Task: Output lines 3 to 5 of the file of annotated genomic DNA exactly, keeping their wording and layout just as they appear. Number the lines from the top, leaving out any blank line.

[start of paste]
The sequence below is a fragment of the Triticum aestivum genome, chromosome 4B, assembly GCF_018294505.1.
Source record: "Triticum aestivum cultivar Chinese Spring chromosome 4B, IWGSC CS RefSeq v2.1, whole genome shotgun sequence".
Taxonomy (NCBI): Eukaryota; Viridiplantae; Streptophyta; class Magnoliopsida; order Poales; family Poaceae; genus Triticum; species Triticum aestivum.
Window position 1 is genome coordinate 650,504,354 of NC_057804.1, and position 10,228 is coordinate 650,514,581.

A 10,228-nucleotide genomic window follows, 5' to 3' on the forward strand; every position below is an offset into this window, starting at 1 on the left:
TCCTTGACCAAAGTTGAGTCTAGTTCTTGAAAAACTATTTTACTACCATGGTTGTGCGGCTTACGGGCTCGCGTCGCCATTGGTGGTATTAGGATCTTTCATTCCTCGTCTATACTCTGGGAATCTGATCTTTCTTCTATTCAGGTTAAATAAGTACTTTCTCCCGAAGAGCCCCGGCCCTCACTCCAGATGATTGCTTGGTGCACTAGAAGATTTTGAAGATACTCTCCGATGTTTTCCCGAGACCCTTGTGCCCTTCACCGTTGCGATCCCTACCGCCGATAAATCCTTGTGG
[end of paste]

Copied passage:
Taxonomy (NCBI): Eukaryota; Viridiplantae; Streptophyta; class Magnoliopsida; order Poales; family Poaceae; genus Triticum; species Triticum aestivum.
Window position 1 is genome coordinate 650,504,354 of NC_057804.1, and position 10,228 is coordinate 650,514,581.

A 10,228-nucleotide genomic window follows, 5' to 3' on the forward strand; every position below is an offset into this window, starting at 1 on the left: